Married with Children: Season 6, Episode 12

So This Is How Sinatra Felt (1 Dec. 1991)

TV Episode  -   -  Comedy
7.7
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Peggy sends Bud and Kelly to spy on Al at the shoe store for the day to confirm her suspicion that Al's recent giddiness is the work of an extramarital affair rather than Al's claim that ... See full summary »

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Title: So This Is How Sinatra Felt (01 Dec 1991)

So This Is How Sinatra Felt (01 Dec 1991) on IMDb 7.7/10

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Jessica Hahn ...
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Maggie Montgomery ...
Leona
Buck ...
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Storyline

Peggy sends Bud and Kelly to spy on Al at the shoe store for the day to confirm her suspicion that Al's recent giddiness is the work of an extramarital affair rather than Al's claim that he's only been flirting with a "shoe groupie" at the shoe store. Written by Anonymous

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Comedy

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TV-PG
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1 December 1991 (USA)  »

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1.33 : 1
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Trivia

Al's groupie is played by series creator Ron Leavitt's girlfriend Jessica Hahn famous because of her involvement in the Jim Baker scandal. See more »

Quotes

Leona: I want my money back. These shoes are as useless to me as a comb is to you. I've only worn them once, and they split at the sides.
Al: Let me explain this. It's just like an elevator. There's a two-ton weight limit. What say I just nail the soles to your feet? It'll give you more traction when you're pulling the ice wagon.
Leona: You'll be hearing from my attorney!
Al: Is that the law offices of Haagen and Daaz?
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Connections

References Bambi (1942) See more »

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User Reviews

 
The Shoe Groupie
17 January 2009 | by (Deming, New Mexico, USA) – See all my reviews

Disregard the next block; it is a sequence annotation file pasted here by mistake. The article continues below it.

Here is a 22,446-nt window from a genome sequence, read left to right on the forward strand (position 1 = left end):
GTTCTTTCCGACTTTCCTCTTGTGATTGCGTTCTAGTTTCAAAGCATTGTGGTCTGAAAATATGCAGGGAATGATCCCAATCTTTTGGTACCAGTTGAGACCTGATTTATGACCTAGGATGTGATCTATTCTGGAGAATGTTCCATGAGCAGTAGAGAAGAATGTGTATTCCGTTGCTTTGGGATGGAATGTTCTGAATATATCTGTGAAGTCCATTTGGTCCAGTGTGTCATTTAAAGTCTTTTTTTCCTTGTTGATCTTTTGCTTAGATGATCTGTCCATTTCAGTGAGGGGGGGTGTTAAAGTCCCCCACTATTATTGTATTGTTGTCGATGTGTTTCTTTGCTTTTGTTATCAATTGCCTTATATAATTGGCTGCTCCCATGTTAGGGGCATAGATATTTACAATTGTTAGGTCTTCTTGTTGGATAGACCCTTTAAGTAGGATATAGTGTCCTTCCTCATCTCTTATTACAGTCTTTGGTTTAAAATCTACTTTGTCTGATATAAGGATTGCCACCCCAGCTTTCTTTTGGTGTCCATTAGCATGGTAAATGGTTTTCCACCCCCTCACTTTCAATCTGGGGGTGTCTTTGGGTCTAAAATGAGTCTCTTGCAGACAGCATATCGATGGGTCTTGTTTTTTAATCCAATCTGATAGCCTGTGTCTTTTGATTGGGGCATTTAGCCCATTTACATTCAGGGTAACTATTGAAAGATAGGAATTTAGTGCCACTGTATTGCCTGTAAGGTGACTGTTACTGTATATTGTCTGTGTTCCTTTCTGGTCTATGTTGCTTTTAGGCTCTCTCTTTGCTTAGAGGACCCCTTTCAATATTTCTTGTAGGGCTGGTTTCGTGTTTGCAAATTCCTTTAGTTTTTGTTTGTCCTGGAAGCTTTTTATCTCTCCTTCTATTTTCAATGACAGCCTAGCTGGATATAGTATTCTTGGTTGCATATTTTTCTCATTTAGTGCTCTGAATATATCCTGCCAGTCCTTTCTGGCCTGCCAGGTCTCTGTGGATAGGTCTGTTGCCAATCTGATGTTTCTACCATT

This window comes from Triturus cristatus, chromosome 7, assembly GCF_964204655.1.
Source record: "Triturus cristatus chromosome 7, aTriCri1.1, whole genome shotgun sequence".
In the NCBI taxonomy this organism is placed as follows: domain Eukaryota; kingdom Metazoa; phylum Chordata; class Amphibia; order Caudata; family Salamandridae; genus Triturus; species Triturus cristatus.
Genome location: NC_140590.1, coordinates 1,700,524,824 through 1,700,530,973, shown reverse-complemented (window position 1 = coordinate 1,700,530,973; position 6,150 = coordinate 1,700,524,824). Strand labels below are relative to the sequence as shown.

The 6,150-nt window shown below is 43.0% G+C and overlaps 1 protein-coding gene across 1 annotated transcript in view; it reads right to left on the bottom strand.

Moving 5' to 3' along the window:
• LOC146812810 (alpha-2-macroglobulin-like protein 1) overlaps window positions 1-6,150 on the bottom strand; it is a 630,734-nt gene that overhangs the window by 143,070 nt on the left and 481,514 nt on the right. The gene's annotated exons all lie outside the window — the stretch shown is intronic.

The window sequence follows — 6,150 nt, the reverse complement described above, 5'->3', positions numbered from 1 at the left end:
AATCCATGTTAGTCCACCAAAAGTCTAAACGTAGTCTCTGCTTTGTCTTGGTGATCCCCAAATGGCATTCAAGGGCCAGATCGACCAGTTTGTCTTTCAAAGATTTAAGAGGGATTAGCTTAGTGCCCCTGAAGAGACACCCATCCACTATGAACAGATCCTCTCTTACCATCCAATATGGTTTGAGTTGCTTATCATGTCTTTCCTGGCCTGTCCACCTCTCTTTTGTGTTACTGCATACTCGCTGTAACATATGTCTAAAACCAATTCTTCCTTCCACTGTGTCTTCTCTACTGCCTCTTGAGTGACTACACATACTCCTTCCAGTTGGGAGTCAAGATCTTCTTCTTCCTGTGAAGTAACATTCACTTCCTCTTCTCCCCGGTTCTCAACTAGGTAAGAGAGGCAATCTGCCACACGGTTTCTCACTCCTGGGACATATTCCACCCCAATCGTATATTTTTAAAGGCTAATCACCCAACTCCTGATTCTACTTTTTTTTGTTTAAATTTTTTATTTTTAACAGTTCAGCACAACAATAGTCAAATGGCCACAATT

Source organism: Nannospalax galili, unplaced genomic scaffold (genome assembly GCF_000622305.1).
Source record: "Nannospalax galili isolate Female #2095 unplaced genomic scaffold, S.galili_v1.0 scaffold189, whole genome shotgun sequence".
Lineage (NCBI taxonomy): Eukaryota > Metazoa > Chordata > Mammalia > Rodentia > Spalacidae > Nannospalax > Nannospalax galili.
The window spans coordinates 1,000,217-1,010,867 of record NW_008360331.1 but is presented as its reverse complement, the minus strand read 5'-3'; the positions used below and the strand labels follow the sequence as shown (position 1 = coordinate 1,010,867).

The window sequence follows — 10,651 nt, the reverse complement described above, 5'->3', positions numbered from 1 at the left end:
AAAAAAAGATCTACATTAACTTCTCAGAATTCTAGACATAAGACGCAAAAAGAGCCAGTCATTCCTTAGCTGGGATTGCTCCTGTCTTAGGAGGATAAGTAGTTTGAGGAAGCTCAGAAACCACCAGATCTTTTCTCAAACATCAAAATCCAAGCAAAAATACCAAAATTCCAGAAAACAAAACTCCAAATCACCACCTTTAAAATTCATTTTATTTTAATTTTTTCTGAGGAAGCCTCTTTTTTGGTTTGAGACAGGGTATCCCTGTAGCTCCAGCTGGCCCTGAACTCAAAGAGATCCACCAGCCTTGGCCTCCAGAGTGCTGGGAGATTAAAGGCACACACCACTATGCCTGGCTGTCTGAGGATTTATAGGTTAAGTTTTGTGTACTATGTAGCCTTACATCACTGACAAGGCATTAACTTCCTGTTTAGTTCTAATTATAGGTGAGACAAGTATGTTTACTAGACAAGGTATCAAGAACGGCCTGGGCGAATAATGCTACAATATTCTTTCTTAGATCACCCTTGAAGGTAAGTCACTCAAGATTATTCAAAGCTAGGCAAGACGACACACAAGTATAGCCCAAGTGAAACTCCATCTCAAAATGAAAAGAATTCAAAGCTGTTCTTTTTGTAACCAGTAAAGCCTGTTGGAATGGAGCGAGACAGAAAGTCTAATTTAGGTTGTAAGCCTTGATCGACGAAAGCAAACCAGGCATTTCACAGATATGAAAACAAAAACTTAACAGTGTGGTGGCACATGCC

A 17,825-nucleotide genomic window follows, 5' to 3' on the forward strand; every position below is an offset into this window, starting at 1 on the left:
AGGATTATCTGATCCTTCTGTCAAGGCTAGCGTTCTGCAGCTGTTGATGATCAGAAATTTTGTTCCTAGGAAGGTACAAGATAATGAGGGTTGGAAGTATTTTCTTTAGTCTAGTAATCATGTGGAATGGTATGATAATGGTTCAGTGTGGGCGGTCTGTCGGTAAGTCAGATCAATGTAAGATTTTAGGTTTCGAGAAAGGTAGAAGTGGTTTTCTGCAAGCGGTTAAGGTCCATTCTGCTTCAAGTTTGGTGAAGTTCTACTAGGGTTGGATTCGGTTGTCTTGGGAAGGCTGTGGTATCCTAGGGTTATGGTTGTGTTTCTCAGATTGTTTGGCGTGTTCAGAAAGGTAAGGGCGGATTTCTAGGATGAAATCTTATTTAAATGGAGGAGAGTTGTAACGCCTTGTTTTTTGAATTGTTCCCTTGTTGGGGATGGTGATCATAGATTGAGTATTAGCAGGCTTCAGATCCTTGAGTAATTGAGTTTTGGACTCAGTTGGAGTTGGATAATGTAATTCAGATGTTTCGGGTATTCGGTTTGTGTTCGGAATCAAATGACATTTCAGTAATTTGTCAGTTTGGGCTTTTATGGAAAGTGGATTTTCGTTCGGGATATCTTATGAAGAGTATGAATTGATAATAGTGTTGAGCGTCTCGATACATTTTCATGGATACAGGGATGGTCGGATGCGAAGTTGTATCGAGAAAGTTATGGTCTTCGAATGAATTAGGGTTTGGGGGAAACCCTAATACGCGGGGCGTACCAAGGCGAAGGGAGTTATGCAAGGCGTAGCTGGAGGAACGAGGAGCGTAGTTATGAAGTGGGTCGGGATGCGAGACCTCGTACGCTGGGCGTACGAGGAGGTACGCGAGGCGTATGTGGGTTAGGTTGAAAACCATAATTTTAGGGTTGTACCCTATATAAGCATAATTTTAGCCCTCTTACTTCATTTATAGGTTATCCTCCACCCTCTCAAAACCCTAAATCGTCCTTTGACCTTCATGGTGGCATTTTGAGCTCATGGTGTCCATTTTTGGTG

It may sound crazy to argue that this is one of the funniest episodes in this or any other series and, at the same time, that there is an underlying theme of pathos, but it's true. Well -- Charlie Chaplin managed to do it once in a while, and Billy Wilder. Why shouldn't a couple of sitcom writers trip over the same splendid alembic? Al comes home from work with a big smile and reveals that a shoe groupie has been patronizing his store daily. Peggy is jealous and orders the two kids, Bud and Kelly, to hide in the store and spy on him all day. Al arrives and, while his kids peep at him, he throws his jacket aside, takes a deep breath, spreads his arms expansively, and declares, "Open for business!" Then he sits on a foot stool in the empty store, buries his face in his hands, and doesn't move a muscle for five hours.

A fat lady puts a momentary end to his despair by giving him a chance to rebut her claim that the shoes she bought yesterday are cheap because they split at the seams. They're like an elevator, Al explains, there's a two-ton wait limit. How about if I nail them to the soles of your feet? That will give you more traction in front of the ice wagon.

Then the groupie enters, and she's a meal in a short skirt. She's brought a tray of muffins for Al and begs him breathlessly to tell her stories about shoes. Half way through a story, she moans, "Don't stop now." Bud and Kelly are uncertain about telling Peggy. When Peggy demands to know what went on, Bud looks thoughtful and ponders the problem. We hear his voice over as he turns things over in his mind, then thinks: "I wonder what Kelly's thinking." The camera pans to Kelly's giddy face and we hear HER voice over -- a cartoon voice sputtering, "Cheery beery jelly bean, Bullwinkle." Bud finally tells Peggy that nothing happened. Al sat there for hours, then a fat lady came in, and that was all. "Yeah," adds Kelly, "and then a beautiful woman came in and Daddy ate her muffins." I won't go on with this, I don't think, because the second half doesn't have the ontological significance of the first, and because I don't want to spoil any more gags, but it's significant that when Al gets home, Peggy demands to know what happened. "What happened? Oh, I graduated from high school, lost the will to live, and here I am."

A classic episode with, perhaps unwittingly, a darker undertone that doesn't for a moment make it any less hilarious.


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